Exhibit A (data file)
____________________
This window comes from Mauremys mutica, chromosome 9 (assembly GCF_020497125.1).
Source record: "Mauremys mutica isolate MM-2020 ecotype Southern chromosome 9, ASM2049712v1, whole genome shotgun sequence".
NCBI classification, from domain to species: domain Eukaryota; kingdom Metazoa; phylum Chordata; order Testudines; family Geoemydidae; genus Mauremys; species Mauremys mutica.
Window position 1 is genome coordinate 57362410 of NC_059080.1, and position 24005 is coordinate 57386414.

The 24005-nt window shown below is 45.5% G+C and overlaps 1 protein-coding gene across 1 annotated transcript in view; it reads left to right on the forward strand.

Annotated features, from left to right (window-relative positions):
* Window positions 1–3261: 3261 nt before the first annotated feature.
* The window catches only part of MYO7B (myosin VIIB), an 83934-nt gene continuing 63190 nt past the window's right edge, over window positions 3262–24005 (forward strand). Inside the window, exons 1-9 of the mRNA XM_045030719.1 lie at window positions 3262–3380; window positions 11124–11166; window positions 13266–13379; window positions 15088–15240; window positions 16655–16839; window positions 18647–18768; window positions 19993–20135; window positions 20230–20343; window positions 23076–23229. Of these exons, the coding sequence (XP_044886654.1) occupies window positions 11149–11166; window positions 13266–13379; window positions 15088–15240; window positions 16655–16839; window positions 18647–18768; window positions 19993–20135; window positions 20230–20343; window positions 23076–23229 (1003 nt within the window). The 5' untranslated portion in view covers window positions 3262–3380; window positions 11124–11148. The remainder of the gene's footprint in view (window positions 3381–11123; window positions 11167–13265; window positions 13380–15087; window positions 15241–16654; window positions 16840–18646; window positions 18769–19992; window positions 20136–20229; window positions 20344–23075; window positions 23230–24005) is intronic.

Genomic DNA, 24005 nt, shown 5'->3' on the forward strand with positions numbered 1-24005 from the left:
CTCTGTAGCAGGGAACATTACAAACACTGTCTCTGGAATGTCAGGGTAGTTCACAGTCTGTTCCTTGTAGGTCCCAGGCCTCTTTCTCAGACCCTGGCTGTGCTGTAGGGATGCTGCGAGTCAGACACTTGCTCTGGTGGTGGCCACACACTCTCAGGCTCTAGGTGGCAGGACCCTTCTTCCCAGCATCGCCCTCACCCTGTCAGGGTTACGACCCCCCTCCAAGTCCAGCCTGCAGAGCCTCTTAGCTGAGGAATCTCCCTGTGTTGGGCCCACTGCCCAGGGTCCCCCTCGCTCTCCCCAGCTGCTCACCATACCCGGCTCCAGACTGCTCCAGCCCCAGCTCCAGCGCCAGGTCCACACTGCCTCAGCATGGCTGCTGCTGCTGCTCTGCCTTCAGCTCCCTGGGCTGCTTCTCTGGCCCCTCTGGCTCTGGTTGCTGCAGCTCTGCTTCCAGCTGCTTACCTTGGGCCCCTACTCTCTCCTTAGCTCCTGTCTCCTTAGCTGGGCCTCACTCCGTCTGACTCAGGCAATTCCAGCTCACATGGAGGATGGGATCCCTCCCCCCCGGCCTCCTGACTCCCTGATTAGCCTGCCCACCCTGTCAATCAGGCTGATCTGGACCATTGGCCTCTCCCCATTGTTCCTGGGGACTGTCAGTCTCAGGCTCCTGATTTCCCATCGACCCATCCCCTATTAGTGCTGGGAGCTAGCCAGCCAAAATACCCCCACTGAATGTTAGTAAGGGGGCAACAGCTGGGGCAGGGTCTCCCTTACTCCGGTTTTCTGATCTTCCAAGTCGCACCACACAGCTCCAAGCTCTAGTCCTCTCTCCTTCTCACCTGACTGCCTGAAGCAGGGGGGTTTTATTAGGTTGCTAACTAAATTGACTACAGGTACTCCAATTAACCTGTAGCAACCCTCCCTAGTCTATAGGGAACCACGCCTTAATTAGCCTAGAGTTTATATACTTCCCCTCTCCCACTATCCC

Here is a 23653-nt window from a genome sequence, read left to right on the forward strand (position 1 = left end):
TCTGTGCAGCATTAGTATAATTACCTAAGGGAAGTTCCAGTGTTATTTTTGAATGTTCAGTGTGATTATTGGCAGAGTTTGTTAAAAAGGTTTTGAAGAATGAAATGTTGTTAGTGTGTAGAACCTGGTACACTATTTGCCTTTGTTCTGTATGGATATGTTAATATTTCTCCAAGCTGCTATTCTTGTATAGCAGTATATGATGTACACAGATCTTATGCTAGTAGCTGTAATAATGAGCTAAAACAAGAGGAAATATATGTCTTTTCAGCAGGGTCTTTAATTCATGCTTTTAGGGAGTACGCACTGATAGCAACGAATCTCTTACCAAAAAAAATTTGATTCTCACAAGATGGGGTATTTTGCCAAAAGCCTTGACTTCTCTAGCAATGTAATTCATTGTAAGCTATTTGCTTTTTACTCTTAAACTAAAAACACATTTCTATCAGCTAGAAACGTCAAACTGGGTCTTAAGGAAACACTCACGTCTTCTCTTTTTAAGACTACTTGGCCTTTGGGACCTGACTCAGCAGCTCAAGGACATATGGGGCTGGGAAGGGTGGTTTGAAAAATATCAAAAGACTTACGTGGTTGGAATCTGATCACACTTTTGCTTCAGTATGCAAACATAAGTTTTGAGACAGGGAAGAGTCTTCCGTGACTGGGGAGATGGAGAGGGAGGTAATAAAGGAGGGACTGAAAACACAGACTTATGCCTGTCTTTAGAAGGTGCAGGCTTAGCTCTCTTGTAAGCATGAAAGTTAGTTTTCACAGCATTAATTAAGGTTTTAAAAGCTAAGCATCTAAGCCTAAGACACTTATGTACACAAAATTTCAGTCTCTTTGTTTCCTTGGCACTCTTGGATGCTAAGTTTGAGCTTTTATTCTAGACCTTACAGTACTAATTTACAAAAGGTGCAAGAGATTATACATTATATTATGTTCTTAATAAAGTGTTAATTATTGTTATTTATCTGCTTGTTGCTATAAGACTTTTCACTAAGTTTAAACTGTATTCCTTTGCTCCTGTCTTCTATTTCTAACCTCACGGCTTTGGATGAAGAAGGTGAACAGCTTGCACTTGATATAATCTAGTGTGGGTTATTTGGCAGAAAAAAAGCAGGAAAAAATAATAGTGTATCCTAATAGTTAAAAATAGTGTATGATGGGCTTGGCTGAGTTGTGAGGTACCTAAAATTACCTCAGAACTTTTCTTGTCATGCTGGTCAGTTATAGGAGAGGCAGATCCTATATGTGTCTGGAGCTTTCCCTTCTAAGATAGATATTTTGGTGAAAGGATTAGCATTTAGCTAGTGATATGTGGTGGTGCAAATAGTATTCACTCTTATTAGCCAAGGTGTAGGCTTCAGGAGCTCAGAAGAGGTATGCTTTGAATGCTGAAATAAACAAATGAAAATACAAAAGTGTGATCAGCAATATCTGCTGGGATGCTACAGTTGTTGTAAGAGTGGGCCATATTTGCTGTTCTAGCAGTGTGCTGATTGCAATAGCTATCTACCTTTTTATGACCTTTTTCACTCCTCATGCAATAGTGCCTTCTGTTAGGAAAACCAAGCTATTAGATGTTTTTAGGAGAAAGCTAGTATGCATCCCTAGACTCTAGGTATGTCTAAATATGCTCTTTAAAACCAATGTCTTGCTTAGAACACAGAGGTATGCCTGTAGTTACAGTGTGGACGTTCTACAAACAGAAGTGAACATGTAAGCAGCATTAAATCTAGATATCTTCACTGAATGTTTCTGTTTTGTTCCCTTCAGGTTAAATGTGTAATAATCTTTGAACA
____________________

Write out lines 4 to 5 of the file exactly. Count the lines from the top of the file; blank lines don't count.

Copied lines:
Window position 1 is genome coordinate 57362410 of NC_059080.1, and position 24005 is coordinate 57386414.

The 24005-nt window shown below is 45.5% G+C and overlaps 1 protein-coding gene across 1 annotated transcript in view; it reads left to right on the forward strand.